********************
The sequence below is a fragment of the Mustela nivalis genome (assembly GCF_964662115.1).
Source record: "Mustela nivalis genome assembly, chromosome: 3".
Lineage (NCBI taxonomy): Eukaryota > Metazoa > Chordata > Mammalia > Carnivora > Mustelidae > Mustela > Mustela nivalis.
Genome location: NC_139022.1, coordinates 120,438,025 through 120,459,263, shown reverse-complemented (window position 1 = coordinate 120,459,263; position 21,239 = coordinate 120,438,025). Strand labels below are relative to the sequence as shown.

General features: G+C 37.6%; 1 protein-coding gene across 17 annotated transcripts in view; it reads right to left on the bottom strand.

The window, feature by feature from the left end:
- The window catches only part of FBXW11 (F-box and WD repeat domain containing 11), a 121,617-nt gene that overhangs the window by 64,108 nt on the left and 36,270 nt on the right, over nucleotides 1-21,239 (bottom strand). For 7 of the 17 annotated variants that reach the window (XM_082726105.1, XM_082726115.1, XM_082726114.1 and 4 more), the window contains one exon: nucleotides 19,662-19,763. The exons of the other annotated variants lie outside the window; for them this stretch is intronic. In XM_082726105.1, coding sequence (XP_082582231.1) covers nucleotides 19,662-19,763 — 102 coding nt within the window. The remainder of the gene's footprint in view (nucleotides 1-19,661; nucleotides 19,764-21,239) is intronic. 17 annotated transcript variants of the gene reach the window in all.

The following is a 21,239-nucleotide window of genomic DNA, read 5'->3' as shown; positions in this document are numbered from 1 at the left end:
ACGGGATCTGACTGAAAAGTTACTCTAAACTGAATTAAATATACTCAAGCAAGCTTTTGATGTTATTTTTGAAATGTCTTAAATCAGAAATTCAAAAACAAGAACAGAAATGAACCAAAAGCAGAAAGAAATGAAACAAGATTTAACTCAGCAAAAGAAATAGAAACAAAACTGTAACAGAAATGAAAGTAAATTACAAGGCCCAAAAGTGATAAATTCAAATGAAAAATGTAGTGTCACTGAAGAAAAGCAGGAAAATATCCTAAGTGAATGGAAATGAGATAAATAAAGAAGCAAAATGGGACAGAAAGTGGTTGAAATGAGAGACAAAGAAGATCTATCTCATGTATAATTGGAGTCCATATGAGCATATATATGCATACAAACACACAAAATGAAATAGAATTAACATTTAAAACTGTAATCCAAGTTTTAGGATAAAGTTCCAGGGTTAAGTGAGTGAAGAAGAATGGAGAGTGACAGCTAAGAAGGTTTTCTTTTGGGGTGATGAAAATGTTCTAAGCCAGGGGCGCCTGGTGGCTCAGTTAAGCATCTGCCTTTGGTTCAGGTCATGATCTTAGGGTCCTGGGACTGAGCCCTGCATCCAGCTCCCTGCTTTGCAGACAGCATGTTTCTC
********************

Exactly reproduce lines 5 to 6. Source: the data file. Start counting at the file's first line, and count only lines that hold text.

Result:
General features: G+C 37.6%; 1 protein-coding gene across 17 annotated transcripts in view; it reads right to left on the bottom strand.

The window, feature by feature from the left end: